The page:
One of the nice things about working with open source software is that sometimes you get to contribute back to a project and (hopefully) add some useful features or improvements. We’ve just spent about 15 months working with OpenSource Connections on a project for a major client in the legal search area, who were transitioning from a legacy search engine to a Lucene-based system. Part of this process involved evaluating and improving relevancy, and we identified early on that Sease Ltd’s Rated Ranking Evaluator (RRE) was a great tool for doing this.
RRE encourages a versioned approach to relevance improvement, with the intention of using a static corpus (data set), and modifying one factor at a time, whether that is the analysis process or the structure of the query in use – a common approach in relevance tuning. Each time it is run, it executes a set of queries against the various versioned data sets, generating metrics from the results.
When we first used it, it would take a fixed data set and spin up either Solr or Elasticsearch internally, indexing the data for each iteration. This is a fine approach if your data set is limited to a few thousand documents, but we were looking at nearly four million – enough that re-indexing all of them, possibly multiple times, during each run-through was not very practical.
As a result of this, our first contribution was to give the option for RRE to persist the stored data between runs, meaning the documents only needed to be indexed on the first run-through if the user made this choice. RRE is built to use Maven to execute each run, so passing the option in was a case of modifying the pom.xml or passing from the command line.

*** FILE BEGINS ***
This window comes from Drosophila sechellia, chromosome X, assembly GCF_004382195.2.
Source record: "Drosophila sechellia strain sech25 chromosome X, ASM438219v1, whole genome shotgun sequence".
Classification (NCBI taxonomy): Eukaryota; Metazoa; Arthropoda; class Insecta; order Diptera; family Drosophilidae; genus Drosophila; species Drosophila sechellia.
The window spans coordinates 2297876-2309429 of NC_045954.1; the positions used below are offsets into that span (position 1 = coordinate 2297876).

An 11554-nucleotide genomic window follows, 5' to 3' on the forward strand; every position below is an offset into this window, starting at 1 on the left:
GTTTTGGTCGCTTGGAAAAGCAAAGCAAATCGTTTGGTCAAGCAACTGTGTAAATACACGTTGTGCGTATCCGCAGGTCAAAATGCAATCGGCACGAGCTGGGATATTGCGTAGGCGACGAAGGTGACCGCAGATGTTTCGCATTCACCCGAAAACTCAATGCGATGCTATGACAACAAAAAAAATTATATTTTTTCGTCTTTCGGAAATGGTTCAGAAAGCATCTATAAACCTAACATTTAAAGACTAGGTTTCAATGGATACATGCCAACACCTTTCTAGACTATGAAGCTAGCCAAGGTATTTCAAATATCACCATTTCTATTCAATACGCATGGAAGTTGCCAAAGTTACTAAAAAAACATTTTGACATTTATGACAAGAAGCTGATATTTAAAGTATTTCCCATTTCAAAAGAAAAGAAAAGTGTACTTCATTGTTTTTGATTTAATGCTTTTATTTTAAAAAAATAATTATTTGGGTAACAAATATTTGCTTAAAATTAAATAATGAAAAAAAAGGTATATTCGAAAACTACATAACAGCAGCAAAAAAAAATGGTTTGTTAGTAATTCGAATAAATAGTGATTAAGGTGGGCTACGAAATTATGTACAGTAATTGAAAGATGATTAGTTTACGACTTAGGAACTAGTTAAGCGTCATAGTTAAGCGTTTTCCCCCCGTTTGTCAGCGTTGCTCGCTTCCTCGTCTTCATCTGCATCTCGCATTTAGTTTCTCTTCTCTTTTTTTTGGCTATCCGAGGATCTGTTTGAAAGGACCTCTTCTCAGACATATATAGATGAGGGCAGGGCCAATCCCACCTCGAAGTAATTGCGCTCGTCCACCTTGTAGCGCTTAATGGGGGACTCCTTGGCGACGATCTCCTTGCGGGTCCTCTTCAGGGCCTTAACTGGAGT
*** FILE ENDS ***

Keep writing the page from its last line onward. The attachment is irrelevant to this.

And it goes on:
This was a solid improvement, and cut down run-times, but still, indexing a large data-set was still going to take a long time on the first run. Additionally, the indexed data couldn’t be used anywhere else. Wouldn’t it be better if RRE could talk to an external search engine, where the data had already been indexed? Thankfully, RRE’s search engine framework is designed to be pluggable, so writing connectors for external Elasticsearch and Solr instances was relatively straightforward and was our next pull request.
Another change we contributed, and the one of which I’m personally most proud, was to allow RRE to store (or persist) the results of each run-through in an external data store. By default, RRE will write the results to a JSON file – this is then sent to a separate server process and/or converted to a spreadsheet. With the number of queries we’d pulled together for our test set, this became much too unwieldy to POST over HTTP: it would be more useful to us if we could store the results in Elasticsearch as the queries were executed. This led to the creation of the pluggable persistence framework, to which the query results were sent during the execution process. While our first step was to duplicate the current behaviour and create a JSON persistence handler, we then added an Elasticsearch handler. This batches up the results and asynchronously writes them out to a configured destination index (creating the index if it doesn’t already exist).
We made some further changes after this, in particular adding the option to run queries asynchronously to improve execution speeds on decently specced machines, and making it possible to pass parameters to generic metric implementations rather than needing separate classes (for example, Precision at 5 and Precision at 10 could be implemented with a single class, rather than needing two). OSC colleagues added a number of additional metric implementations that took advantage of this.
It was very rewarding to be able to contribute back to a great project, not to mention fun to just dig in and get on with it – thankfully RRE was still a relatively small codebase, so not too terrifying to jump into. Thanks should also go to Andrea Gazzarini at Sease for being so accepting of the (sometimes quite large) changes we made to their code!